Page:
FRANKFORD TOWNSHIP, NJ – Sheriff Michael Strada and the Sussex County Sheriff’s Office unveiled the Sussex County Communications Center at the Sussex County Sheriff’s Bureau of Emergency Preparedness to an invited group on Monday, March 16.
Strada and members of the Sheriff’s Office gave tours of the facility to the almost 100 attendees at the event.
Strada told NJInsideScene.com that the communications center is currently in use for 13 municipalities in the county that are using its services for EMS and fire calls. Strada said since Jan. 2015, the communications center has taken on an average of 400 EMS calls and 200 fire calls.
The facility is staffed 24 hours each day with three employees during the daytime and two on duty overnight.
“We have the ability to bring in more dispatchers,” Strada added.
The groundbreaking for the communications center was in Dec. 2012, when the center was acquired. It was formerly the county’s juvenile detention center and came with the price tag of $1 million. Previously, a project was conceptualized to create a new countywide center, which municipalities did not receive warmly, with an estimated cost of $7 million.
The new facility communicates with nine other county microwave towers to transfer communications. There are redundancies in the communications, in case one mode is down, said Undersheriff Keith Armstrong.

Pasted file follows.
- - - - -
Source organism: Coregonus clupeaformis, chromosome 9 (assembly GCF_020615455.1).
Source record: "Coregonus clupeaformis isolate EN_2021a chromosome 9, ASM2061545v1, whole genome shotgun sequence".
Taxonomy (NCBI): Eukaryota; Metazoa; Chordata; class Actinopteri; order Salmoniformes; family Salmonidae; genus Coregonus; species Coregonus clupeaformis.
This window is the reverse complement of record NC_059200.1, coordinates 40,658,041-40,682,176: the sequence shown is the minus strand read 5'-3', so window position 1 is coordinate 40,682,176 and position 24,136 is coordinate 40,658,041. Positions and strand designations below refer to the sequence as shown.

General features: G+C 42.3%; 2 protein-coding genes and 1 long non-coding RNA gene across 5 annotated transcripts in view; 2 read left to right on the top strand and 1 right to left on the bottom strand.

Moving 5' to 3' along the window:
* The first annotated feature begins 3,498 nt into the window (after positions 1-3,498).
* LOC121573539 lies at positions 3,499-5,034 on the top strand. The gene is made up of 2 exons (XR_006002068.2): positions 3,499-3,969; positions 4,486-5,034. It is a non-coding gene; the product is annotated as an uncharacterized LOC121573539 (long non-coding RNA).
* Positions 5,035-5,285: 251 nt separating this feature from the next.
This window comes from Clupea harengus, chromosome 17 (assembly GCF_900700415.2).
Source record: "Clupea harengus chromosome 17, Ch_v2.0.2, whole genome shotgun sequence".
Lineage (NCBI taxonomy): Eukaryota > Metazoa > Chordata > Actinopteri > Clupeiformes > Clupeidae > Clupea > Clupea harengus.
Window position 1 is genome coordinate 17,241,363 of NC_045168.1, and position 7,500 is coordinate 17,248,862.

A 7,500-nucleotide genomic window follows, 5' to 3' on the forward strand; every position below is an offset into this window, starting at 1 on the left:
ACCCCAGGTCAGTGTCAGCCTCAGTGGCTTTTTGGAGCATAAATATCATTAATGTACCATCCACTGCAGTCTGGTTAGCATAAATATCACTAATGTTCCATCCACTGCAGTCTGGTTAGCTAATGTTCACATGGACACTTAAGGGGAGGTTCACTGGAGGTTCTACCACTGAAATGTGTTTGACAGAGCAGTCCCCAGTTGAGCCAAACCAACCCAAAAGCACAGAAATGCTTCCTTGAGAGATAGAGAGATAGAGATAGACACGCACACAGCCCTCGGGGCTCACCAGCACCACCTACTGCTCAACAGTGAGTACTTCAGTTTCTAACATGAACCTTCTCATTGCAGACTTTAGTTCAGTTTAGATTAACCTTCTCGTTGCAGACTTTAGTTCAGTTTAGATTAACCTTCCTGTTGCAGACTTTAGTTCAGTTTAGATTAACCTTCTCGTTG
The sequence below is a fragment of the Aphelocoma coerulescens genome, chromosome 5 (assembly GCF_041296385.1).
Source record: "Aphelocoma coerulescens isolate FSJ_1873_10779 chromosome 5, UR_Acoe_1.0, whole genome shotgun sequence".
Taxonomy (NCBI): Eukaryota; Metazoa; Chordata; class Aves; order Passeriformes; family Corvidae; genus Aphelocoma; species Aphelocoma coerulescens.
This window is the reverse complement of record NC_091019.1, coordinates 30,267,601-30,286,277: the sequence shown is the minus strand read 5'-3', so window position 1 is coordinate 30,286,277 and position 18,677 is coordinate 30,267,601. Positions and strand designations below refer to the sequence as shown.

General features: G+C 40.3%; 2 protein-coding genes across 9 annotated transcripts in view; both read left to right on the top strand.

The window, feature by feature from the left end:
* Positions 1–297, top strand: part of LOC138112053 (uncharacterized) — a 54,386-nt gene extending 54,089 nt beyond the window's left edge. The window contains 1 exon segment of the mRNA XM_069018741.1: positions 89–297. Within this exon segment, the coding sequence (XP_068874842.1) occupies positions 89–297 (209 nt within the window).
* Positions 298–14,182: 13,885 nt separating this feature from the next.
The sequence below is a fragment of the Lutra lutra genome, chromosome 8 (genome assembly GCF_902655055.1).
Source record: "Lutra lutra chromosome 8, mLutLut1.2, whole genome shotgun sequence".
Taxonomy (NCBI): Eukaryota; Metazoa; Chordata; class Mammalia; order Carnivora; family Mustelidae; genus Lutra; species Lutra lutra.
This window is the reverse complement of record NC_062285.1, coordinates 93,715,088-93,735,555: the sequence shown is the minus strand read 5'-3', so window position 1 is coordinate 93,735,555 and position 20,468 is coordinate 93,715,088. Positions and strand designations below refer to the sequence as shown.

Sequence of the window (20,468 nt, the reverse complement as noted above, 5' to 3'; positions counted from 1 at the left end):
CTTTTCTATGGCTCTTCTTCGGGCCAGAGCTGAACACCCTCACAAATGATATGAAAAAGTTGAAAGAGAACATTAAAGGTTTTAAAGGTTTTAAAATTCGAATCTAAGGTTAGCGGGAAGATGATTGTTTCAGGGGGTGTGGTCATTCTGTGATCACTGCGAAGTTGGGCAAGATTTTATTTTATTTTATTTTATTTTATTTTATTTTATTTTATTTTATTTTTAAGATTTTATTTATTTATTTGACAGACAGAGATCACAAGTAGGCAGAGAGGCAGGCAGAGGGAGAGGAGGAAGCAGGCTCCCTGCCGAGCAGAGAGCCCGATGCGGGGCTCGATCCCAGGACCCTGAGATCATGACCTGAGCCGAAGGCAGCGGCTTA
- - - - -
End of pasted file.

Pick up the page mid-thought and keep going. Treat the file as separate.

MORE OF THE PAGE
Armstrong led the tours of the center, which he told visitors is also hurricane and earthquake proof. The center became a main communications source during Superstorm Sandy.
In the new communications center, there are 10 workstations for the expansion of a greater workforce, in addition to the phones and computers in the main area of the building. Calls are handled in rotation between the Sheriff’s Office in Newton and the center in Frankford. One supervisor is stationed on each shift.
Dispatchers are equipped with stations that have map views, the ability to give instructions to callers during emergencies, and NCIC (National Crime Information Center) background checks. Additionally, a radio screen enables the center to monitor local police, fire and EMS channels, as well as sound out tones to agencies via touch screen.
The climate-controlled equipment room hosts the immense servers that maintain the computers. Diesel and natural gas help to provide generator power, which kicks on in times of power outages.
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